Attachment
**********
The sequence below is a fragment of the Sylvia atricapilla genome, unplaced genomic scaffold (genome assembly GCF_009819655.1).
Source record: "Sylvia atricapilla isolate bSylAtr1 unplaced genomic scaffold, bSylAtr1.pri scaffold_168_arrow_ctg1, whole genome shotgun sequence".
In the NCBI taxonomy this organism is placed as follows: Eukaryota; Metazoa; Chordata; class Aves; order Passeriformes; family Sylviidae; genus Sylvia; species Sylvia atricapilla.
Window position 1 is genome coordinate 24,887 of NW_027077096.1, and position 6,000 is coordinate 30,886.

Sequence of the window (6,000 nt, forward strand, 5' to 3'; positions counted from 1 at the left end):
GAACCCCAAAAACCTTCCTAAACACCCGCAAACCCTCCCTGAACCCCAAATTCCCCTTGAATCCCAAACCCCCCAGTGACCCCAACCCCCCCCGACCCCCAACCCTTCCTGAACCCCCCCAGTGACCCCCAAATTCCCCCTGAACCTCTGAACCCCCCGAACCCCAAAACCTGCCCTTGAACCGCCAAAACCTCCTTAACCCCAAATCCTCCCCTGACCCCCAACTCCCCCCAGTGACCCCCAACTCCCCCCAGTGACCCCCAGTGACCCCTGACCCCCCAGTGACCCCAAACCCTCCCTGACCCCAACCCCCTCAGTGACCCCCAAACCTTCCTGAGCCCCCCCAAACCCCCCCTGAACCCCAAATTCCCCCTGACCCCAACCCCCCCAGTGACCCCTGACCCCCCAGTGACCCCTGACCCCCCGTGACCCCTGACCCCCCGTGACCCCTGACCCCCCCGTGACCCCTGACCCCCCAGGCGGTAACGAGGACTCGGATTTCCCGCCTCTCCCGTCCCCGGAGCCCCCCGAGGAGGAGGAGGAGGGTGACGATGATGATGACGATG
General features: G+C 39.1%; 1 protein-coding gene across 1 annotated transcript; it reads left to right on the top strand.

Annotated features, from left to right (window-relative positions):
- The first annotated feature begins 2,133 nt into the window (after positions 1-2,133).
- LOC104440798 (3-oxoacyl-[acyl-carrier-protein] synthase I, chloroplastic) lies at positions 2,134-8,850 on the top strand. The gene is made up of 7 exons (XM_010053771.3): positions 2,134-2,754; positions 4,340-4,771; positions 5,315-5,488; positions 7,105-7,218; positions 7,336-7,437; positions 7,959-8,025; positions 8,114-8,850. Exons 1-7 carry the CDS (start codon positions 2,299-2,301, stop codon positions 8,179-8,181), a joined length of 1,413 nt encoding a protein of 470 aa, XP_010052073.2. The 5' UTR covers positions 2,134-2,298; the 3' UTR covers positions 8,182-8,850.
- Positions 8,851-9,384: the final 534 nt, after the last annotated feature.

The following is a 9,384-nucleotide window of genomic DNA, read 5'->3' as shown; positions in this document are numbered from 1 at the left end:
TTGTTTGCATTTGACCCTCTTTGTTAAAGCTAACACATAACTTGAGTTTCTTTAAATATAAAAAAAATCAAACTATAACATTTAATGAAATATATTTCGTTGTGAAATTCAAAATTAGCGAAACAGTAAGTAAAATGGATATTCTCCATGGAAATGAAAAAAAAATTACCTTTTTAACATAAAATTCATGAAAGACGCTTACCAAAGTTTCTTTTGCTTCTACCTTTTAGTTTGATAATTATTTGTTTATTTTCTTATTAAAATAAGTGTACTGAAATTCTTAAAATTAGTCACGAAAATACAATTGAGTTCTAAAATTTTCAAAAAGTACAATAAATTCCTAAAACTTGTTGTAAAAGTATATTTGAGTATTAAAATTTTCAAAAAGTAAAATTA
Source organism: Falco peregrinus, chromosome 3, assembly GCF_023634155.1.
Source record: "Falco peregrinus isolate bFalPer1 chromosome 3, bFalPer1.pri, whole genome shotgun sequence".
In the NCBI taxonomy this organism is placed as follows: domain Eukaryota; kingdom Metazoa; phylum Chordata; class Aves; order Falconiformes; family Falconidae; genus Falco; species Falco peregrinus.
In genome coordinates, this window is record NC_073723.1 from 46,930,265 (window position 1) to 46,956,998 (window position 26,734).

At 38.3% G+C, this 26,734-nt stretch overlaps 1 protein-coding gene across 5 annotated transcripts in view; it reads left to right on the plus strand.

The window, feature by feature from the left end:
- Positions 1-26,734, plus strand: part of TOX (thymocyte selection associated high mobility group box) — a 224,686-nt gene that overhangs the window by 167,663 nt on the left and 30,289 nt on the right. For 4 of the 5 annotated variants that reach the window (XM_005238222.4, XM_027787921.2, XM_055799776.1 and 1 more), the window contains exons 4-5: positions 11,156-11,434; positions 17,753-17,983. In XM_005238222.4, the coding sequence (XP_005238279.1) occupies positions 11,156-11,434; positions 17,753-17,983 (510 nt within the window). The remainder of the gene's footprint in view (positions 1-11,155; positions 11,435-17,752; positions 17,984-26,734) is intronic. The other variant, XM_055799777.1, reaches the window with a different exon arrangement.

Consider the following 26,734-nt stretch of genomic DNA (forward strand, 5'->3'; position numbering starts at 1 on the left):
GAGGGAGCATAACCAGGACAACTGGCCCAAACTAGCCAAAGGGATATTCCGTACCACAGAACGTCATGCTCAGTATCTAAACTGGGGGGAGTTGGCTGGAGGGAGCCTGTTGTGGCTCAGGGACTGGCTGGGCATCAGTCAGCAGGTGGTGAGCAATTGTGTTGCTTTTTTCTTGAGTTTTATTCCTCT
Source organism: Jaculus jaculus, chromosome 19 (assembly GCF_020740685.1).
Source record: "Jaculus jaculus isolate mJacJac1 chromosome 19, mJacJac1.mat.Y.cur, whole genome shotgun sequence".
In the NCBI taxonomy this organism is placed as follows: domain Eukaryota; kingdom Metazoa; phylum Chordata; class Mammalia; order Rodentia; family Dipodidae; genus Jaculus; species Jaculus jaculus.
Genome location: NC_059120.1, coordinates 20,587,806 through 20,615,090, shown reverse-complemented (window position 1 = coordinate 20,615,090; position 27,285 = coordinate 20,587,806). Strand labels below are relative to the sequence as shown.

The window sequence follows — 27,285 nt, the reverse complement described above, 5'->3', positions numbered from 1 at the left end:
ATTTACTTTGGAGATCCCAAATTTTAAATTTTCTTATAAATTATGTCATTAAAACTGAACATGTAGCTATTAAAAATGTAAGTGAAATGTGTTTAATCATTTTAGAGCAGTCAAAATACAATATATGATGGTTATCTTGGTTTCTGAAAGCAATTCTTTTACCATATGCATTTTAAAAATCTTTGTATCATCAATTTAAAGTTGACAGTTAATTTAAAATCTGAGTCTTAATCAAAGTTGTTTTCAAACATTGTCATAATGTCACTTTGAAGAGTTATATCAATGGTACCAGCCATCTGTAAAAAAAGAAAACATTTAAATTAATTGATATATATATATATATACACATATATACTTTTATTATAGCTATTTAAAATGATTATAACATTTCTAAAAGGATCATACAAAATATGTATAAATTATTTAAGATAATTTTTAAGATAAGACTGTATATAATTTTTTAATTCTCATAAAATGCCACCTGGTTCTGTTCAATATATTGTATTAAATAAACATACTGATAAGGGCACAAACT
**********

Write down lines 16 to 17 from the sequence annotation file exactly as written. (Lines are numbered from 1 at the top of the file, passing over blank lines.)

In the NCBI taxonomy this organism is placed as follows: domain Eukaryota; kingdom Metazoa; phylum Chordata; class Aves; order Falconiformes; family Falconidae; genus Falco; species Falco peregrinus.
In genome coordinates, this window is record NC_073723.1 from 46,930,265 (window position 1) to 46,956,998 (window position 26,734).